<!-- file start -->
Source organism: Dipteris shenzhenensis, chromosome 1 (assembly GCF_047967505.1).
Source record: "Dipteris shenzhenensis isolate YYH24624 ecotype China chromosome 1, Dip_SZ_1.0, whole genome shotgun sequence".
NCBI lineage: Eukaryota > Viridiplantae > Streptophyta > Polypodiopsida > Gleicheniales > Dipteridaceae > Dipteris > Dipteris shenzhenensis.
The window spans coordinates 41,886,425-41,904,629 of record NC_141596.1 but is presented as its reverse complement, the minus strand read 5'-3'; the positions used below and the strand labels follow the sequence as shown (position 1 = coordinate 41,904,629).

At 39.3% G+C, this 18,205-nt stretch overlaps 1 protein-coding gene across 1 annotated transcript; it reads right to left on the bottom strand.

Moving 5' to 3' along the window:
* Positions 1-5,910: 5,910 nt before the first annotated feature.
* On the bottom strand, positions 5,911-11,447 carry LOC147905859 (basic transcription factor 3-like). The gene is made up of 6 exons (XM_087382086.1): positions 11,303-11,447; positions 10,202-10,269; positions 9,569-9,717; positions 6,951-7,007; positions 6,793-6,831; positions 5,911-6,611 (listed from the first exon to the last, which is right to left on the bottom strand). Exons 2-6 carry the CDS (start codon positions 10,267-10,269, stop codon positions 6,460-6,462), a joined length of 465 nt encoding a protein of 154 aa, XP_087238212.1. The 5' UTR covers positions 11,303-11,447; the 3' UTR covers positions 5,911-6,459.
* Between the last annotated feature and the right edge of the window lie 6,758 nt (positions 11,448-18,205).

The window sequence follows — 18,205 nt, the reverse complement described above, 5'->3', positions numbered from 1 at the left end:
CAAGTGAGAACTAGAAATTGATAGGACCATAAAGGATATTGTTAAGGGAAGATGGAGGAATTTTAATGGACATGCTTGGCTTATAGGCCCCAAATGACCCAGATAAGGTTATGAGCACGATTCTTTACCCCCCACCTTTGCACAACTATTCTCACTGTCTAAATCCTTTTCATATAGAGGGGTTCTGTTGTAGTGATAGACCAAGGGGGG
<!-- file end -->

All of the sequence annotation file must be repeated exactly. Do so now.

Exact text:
Source organism: Dipteris shenzhenensis, chromosome 1 (assembly GCF_047967505.1).
Source record: "Dipteris shenzhenensis isolate YYH24624 ecotype China chromosome 1, Dip_SZ_1.0, whole genome shotgun sequence".
NCBI lineage: Eukaryota > Viridiplantae > Streptophyta > Polypodiopsida > Gleicheniales > Dipteridaceae > Dipteris > Dipteris shenzhenensis.
The window spans coordinates 41,886,425-41,904,629 of record NC_141596.1 but is presented as its reverse complement, the minus strand read 5'-3'; the positions used below and the strand labels follow the sequence as shown (position 1 = coordinate 41,904,629).

At 39.3% G+C, this 18,205-nt stretch overlaps 1 protein-coding gene across 1 annotated transcript; it reads right to left on the bottom strand.

Moving 5' to 3' along the window:
* Positions 1-5,910: 5,910 nt before the first annotated feature.
* On the bottom strand, positions 5,911-11,447 carry LOC147905859 (basic transcription factor 3-like). The gene is made up of 6 exons (XM_087382086.1): positions 11,303-11,447; positions 10,202-10,269; positions 9,569-9,717; positions 6,951-7,007; positions 6,793-6,831; positions 5,911-6,611 (listed from the first exon to the last, which is right to left on the bottom strand). Exons 2-6 carry the CDS (start codon positions 10,267-10,269, stop codon positions 6,460-6,462), a joined length of 465 nt encoding a protein of 154 aa, XP_087238212.1. The 5' UTR covers positions 11,303-11,447; the 3' UTR covers positions 5,911-6,459.
* Between the last annotated feature and the right edge of the window lie 6,758 nt (positions 11,448-18,205).

The window sequence follows — 18,205 nt, the reverse complement described above, 5'->3', positions numbered from 1 at the left end:
CAAGTGAGAACTAGAAATTGATAGGACCATAAAGGATATTGTTAAGGGAAGATGGAGGAATTTTAATGGACATGCTTGGCTTATAGGCCCCAAATGACCCAGATAAGGTTATGAGCACGATTCTTTACCCCCCACCTTTGCACAACTATTCTCACTGTCTAAATCCTTTTCATATAGAGGGGTTCTGTTGTAGTGATAGACCAAGGGGGG